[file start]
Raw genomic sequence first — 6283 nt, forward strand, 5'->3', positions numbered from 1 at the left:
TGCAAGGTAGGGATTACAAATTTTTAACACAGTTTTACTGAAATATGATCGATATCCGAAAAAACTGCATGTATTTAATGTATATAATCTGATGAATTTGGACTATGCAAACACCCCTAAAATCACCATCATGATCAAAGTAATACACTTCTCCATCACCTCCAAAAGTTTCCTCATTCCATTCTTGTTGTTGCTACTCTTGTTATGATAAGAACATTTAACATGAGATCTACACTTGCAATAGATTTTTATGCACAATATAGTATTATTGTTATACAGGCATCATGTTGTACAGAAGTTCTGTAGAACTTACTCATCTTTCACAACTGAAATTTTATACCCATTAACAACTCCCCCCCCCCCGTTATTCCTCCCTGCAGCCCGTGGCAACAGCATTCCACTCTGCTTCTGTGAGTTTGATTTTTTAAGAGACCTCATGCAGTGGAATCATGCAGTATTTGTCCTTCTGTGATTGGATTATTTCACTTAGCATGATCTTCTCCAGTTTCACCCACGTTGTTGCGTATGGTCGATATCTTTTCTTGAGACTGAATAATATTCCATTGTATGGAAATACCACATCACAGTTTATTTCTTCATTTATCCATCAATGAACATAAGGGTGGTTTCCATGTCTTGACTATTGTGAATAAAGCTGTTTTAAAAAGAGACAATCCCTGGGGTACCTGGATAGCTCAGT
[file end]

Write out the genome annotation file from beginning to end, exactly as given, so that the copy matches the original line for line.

Raw genomic sequence first — 6283 nt, forward strand, 5'->3', positions numbered from 1 at the left:
TGCAAGGTAGGGATTACAAATTTTTAACACAGTTTTACTGAAATATGATCGATATCCGAAAAAACTGCATGTATTTAATGTATATAATCTGATGAATTTGGACTATGCAAACACCCCTAAAATCACCATCATGATCAAAGTAATACACTTCTCCATCACCTCCAAAAGTTTCCTCATTCCATTCTTGTTGTTGCTACTCTTGTTATGATAAGAACATTTAACATGAGATCTACACTTGCAATAGATTTTTATGCACAATATAGTATTATTGTTATACAGGCATCATGTTGTACAGAAGTTCTGTAGAACTTACTCATCTTTCACAACTGAAATTTTATACCCATTAACAACTCCCCCCCCCCCGTTATTCCTCCCTGCAGCCCGTGGCAACAGCATTCCACTCTGCTTCTGTGAGTTTGATTTTTTAAGAGACCTCATGCAGTGGAATCATGCAGTATTTGTCCTTCTGTGATTGGATTATTTCACTTAGCATGATCTTCTCCAGTTTCACCCACGTTGTTGCGTATGGTCGATATCTTTTCTTGAGACTGAATAATATTCCATTGTATGGAAATACCACATCACAGTTTATTTCTTCATTTATCCATCAATGAACATAAGGGTGGTTTCCATGTCTTGACTATTGTGAATAAAGCTGTTTTAAAAAGAGACAATCCCTGGGGTACCTGGATAGCTCAGT